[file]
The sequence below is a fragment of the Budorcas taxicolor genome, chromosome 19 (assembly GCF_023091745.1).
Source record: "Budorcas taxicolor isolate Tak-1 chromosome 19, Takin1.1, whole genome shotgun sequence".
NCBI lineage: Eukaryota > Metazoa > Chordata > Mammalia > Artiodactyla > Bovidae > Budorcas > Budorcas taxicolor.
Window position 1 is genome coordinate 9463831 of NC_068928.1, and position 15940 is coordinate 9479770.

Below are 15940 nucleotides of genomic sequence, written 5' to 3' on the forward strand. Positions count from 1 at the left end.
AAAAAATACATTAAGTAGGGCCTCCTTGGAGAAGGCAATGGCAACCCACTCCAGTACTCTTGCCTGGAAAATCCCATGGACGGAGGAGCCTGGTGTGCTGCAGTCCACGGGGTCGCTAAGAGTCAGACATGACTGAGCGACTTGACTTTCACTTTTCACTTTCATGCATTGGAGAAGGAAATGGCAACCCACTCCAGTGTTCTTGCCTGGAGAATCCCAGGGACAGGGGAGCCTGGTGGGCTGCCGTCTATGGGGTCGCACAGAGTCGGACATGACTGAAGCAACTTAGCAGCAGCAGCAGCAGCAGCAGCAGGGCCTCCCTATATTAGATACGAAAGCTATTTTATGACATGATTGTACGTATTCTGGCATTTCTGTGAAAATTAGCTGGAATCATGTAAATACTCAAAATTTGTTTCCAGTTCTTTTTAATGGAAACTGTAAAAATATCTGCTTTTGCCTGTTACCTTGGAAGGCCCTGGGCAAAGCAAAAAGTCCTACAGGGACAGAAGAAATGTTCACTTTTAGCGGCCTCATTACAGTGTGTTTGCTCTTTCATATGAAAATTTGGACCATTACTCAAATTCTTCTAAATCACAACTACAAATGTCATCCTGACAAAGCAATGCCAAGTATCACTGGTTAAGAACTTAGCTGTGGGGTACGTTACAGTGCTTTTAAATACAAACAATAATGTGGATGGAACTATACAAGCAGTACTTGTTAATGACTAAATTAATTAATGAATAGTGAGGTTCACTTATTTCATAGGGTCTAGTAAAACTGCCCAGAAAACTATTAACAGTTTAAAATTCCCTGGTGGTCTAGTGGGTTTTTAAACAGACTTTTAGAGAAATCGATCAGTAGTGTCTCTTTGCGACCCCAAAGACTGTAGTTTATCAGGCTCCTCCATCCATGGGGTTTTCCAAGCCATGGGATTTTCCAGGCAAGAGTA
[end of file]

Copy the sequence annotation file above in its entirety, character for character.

The sequence below is a fragment of the Budorcas taxicolor genome, chromosome 19 (assembly GCF_023091745.1).
Source record: "Budorcas taxicolor isolate Tak-1 chromosome 19, Takin1.1, whole genome shotgun sequence".
NCBI lineage: Eukaryota > Metazoa > Chordata > Mammalia > Artiodactyla > Bovidae > Budorcas > Budorcas taxicolor.
Window position 1 is genome coordinate 9463831 of NC_068928.1, and position 15940 is coordinate 9479770.

Below are 15940 nucleotides of genomic sequence, written 5' to 3' on the forward strand. Positions count from 1 at the left end.
AAAAAATACATTAAGTAGGGCCTCCTTGGAGAAGGCAATGGCAACCCACTCCAGTACTCTTGCCTGGAAAATCCCATGGACGGAGGAGCCTGGTGTGCTGCAGTCCACGGGGTCGCTAAGAGTCAGACATGACTGAGCGACTTGACTTTCACTTTTCACTTTCATGCATTGGAGAAGGAAATGGCAACCCACTCCAGTGTTCTTGCCTGGAGAATCCCAGGGACAGGGGAGCCTGGTGGGCTGCCGTCTATGGGGTCGCACAGAGTCGGACATGACTGAAGCAACTTAGCAGCAGCAGCAGCAGCAGCAGCAGGGCCTCCCTATATTAGATACGAAAGCTATTTTATGACATGATTGTACGTATTCTGGCATTTCTGTGAAAATTAGCTGGAATCATGTAAATACTCAAAATTTGTTTCCAGTTCTTTTTAATGGAAACTGTAAAAATATCTGCTTTTGCCTGTTACCTTGGAAGGCCCTGGGCAAAGCAAAAAGTCCTACAGGGACAGAAGAAATGTTCACTTTTAGCGGCCTCATTACAGTGTGTTTGCTCTTTCATATGAAAATTTGGACCATTACTCAAATTCTTCTAAATCACAACTACAAATGTCATCCTGACAAAGCAATGCCAAGTATCACTGGTTAAGAACTTAGCTGTGGGGTACGTTACAGTGCTTTTAAATACAAACAATAATGTGGATGGAACTATACAAGCAGTACTTGTTAATGACTAAATTAATTAATGAATAGTGAGGTTCACTTATTTCATAGGGTCTAGTAAAACTGCCCAGAAAACTATTAACAGTTTAAAATTCCCTGGTGGTCTAGTGGGTTTTTAAACAGACTTTTAGAGAAATCGATCAGTAGTGTCTCTTTGCGACCCCAAAGACTGTAGTTTATCAGGCTCCTCCATCCATGGGGTTTTCCAAGCCATGGGATTTTCCAGGCAAGAGTA